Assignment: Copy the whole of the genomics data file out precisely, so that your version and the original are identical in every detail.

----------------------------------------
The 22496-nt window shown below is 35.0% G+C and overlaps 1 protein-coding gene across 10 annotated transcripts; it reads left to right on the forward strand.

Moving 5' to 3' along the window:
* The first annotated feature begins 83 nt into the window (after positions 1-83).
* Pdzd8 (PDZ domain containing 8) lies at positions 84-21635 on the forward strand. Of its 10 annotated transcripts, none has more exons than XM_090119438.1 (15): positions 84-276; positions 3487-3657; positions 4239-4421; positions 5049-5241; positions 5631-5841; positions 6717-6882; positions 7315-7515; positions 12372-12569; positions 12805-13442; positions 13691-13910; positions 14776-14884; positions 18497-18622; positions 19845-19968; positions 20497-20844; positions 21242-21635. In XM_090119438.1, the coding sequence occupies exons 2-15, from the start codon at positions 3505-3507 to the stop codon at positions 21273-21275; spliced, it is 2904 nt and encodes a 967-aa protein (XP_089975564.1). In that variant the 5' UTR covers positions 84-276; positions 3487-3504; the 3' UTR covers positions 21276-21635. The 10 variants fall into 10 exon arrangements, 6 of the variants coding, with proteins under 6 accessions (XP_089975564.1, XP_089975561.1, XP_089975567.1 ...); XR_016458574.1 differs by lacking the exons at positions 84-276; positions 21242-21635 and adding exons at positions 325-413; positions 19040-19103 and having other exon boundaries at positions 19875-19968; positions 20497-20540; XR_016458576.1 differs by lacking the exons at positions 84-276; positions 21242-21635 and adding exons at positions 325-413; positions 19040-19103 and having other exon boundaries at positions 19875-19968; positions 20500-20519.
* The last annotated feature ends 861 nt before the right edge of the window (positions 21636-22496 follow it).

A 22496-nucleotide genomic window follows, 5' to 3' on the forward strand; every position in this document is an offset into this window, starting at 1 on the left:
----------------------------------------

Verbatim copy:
The 22496-nt window shown below is 35.0% G+C and overlaps 1 protein-coding gene across 10 annotated transcripts; it reads left to right on the forward strand.

Moving 5' to 3' along the window:
* The first annotated feature begins 83 nt into the window (after positions 1-83).
* Pdzd8 (PDZ domain containing 8) lies at positions 84-21635 on the forward strand. Of its 10 annotated transcripts, none has more exons than XM_090119438.1 (15): positions 84-276; positions 3487-3657; positions 4239-4421; positions 5049-5241; positions 5631-5841; positions 6717-6882; positions 7315-7515; positions 12372-12569; positions 12805-13442; positions 13691-13910; positions 14776-14884; positions 18497-18622; positions 19845-19968; positions 20497-20844; positions 21242-21635. In XM_090119438.1, the coding sequence occupies exons 2-15, from the start codon at positions 3505-3507 to the stop codon at positions 21273-21275; spliced, it is 2904 nt and encodes a 967-aa protein (XP_089975564.1). In that variant the 5' UTR covers positions 84-276; positions 3487-3504; the 3' UTR covers positions 21276-21635. The 10 variants fall into 10 exon arrangements, 6 of the variants coding, with proteins under 6 accessions (XP_089975564.1, XP_089975561.1, XP_089975567.1 ...); XR_016458574.1 differs by lacking the exons at positions 84-276; positions 21242-21635 and adding exons at positions 325-413; positions 19040-19103 and having other exon boundaries at positions 19875-19968; positions 20497-20540; XR_016458576.1 differs by lacking the exons at positions 84-276; positions 21242-21635 and adding exons at positions 325-413; positions 19040-19103 and having other exon boundaries at positions 19875-19968; positions 20500-20519.
* The last annotated feature ends 861 nt before the right edge of the window (positions 21636-22496 follow it).

A 22496-nucleotide genomic window follows, 5' to 3' on the forward strand; every position in this document is an offset into this window, starting at 1 on the left: